On the commercial side, halibut quotas continue their downward slide leaving many in the lurch with large quota payments. Commercial salmon trollers, who take great care in delivering a quality product that demands a premium price, sit by and watch as the trawl fleet catches and wastes Chinook while dragging the bottom for fish that are valued at a nickel a pound. Setnet fisheries from Cook Inlet to the Yukon River have seen complete closures and limited openings that have resulted in the Secretary of Commerce declaring disasters in those fisheries.
Recreational and charter fishermen have been greatly curtailed in recent years with many rivers shut down completely and not meeting escapement goals. Direct users of these fish species, like ourselves, are taking massive hits in our pocketbooks due to declining stocks. The impacts to our communities and local economies due to low abundance have soared into the millions. Yet, we hear time and time again how the trawl fleet cannot handle further reductions because of economic impacts, while we endure them firsthand. It is hard to accept this rationale and the mismatch in management.
For many years, individual fishermen and groups have come before the council and asked that bycatch be lowered. The council has responded with some measures that have proved beneficial, but more must be done.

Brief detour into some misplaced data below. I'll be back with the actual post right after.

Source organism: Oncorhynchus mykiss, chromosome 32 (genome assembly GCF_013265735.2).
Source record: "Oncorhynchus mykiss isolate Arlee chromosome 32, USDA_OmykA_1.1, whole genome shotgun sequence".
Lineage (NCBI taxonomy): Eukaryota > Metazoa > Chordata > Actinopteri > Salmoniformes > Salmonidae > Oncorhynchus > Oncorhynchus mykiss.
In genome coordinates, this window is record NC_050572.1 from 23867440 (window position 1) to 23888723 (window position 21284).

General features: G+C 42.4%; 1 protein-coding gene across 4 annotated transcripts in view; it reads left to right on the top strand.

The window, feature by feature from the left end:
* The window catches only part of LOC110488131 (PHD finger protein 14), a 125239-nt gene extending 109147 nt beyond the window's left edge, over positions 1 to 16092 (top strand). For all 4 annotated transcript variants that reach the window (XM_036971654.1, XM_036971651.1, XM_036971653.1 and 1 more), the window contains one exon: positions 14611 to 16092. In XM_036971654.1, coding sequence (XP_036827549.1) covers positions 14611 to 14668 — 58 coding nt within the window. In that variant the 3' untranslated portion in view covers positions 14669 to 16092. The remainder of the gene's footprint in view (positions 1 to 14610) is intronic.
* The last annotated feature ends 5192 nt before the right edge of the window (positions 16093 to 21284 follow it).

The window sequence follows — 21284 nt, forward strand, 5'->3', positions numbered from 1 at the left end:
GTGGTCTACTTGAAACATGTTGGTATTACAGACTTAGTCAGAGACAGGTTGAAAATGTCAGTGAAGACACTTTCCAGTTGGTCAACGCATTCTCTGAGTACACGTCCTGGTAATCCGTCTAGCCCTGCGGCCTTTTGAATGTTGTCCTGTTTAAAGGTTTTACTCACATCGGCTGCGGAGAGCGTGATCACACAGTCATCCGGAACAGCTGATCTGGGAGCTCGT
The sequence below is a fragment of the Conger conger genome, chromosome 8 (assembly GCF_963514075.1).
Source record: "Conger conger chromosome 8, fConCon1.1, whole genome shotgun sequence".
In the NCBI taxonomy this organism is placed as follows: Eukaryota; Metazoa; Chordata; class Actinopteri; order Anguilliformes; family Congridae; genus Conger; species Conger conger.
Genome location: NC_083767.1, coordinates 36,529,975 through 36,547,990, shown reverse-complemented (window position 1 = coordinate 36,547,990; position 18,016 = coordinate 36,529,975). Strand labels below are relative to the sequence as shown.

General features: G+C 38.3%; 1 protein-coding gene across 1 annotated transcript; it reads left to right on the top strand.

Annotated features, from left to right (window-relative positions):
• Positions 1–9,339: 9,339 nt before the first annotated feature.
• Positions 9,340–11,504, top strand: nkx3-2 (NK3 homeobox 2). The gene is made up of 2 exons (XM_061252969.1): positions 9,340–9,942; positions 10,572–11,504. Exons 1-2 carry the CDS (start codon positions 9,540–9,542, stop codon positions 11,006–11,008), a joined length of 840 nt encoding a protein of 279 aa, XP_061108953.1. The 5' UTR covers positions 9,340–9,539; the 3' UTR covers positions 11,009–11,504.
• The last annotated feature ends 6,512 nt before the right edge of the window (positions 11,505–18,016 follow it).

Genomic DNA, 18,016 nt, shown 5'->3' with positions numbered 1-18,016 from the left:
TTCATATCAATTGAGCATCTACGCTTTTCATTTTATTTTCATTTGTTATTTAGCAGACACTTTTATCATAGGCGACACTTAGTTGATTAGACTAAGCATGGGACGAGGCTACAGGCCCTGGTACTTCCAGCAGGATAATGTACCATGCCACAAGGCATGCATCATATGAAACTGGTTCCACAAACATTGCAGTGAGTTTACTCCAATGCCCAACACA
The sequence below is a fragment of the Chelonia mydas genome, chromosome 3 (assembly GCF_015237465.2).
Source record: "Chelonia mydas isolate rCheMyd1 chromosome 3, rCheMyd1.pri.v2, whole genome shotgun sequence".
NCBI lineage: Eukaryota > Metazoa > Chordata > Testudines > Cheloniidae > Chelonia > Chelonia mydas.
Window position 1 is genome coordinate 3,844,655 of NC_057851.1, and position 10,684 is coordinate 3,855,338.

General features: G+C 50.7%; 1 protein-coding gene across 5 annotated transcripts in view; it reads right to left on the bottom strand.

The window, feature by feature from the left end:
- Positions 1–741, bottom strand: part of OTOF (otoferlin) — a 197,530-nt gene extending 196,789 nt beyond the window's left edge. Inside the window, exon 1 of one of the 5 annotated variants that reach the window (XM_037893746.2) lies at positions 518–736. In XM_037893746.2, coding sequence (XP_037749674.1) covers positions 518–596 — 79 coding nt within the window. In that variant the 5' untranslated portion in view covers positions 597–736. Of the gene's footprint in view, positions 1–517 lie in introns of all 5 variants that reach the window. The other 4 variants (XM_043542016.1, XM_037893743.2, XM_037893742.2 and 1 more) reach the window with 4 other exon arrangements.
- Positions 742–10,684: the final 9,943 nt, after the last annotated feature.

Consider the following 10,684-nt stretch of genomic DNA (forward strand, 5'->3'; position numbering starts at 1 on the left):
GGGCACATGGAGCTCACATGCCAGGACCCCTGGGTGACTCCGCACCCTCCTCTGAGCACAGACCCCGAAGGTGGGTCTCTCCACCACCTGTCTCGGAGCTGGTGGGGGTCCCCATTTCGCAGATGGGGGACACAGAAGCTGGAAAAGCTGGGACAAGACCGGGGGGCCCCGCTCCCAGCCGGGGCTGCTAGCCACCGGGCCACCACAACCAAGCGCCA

For example, there currently is no limit to how many chinook can be taken as bycatch in non-pollock trawl fisheries in the Gulf of Alaska. This is unacceptable. The council is currently considering a bycatch cap ranging between 5,000 and 12,500 chinook and will take action to address this critical issue at the June 3-11 meeting in Juneau. If you are unable to attend the meeting, you can let the council know that a meaningful cap on chinook bycatch in Gulf of Alaska non-pollock trawl fisheries must be put in place by submitting comments tonpfmc.comments@noaa.gov. The deadline to submit comments is Tuesday, May 28.
While a comprehensive bycatch plan is moving forward that may help to end the race for fish in the Gulf, we know there are things that can and must be done to reduce the impact of bycatch now.
The State of Alaska has a tremendous stake in the future health of our salmon resources, and can be a strong voice for cleaner fishing and bycatch reduction. The state has a seat on the North Pacific Fishery Management Council, and should use that wisely as a voice for the people and our local industries that are suffering and are demanding a reduction in waste. The Alaska Legislature can also help by giving a voice to the people that are unable to invest the time and money into traveling to council meetings to testify.